pollution focus on pollution delivered through watersheds (like the
increasingly seek to solve problems by working with inclusive citizen's
groups known as watershed associations; as the name implies, watershed
associations consist of people living within a watershed who have a
shared interest in a clean environment.
This has created
a new and very positive way for citizens to work with and impact
What is a Watershed?
is a simple Flash narrative
about the watershed concept paced for the elementary school level.
However, based on substantial feedback, is quite effective for middle
school and even slower readers at the high school level. The idea
of using water flowing off the roof of a shed to introduce the watershed
concept was based on an experience in the real world where CI staff was
in a shed with a bunch of middle school students talking about
watersheds - and it started to rain.
Potomac Watershed Puzzle
II. This activity
explores the geography of watersheds.
- the user builds a watershed by matching the parts of the watershed
with their functions.
Cycle. This activity, which is on the
Region of Waterloo website (in California),
has a very nice
water cycle animation that introduces the way water moves through a
Web Scavenger Hunts
- the user visits websites from around the region to find answers to
questions about West Virginia's Potomac Highlands.
Since these activities are
interrelated, a single lesson plan is offered
here. This lesson
plan may also be downloaded as a PDF file here.
Complete question and answer
sheets for each activity are available to teachers on
request. Please email us here
and request this information. It would be best if your return email
address is identifiable as belonging to a school employee. Otherwise,
you will be contacted by Cacapon Institute staff to ensure that you are
a teacher, and not a student, prior to receiving the requested material.
the relationship between people's actions and their impacts on the
environment. In Stream Cleaner,
a stream is polluted with excess nutrients (fertilizer) and sediment (dirt).
The user has access to a "tool kit" with five Best Management Practices
they can use to reduce pollution. Each tool has a cost associated with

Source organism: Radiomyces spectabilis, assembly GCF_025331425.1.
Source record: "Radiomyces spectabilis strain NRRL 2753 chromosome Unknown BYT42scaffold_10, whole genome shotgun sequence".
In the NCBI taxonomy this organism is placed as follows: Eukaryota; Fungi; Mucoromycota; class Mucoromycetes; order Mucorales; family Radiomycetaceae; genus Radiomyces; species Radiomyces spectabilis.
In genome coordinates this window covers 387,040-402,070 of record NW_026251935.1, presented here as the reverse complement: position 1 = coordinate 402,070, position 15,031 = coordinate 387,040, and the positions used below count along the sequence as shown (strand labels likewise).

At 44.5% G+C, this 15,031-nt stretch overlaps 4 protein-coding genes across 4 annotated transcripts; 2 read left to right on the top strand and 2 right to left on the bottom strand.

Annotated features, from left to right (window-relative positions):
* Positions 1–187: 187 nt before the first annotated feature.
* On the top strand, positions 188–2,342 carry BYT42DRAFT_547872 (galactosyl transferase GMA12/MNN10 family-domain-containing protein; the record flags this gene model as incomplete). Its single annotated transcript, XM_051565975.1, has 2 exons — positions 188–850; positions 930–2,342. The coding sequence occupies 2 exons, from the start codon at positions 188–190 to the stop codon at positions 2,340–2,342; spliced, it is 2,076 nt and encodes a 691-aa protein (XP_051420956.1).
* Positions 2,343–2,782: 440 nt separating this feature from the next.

its use, and the student has $10,000 to spend to clean up the water.
agencies and community members in WV's Potomac region are working on the same issues raised by Stream Cleaner
with the ambitious goal of cleaning up our WV rivers and
the Chesapeake Bay. The Pollution section of the Middle School
bookshelf provides information about this West Virginia Potomac Tributary
Strategy Process - which is attempting to reduce nutrient and sediment pollution while minimizing economic and social burdens on our community.
The bookshelf also provides a number of relevant links.
Stream Cleaner and pollution studies lesson plan is available
and may also be downloaded as a PDF file
Have you ever found yourself out by
the river with a bunch of students, trying desperately to get them to focus
on stream sampling – and all they want to do is play in the water and
hunt for crayfish?
Use the Benthic
Macroinvertebrate activities in the classroom before your field trip to
introduce key concepts and the cast of characters they might see in the
stream. That will help them focus on the lesson when they are in the
field -- and they might find themselves competing in a diversity
treasure hunt to find stoneflies, water pennies, and mayflies instead of
just crayfish. Use the BMI material when you get back to the classroom
to reinforce their learning. The BMI/Stream Sampling lesson plan
for Middle School is
also available for
download as a PDF file.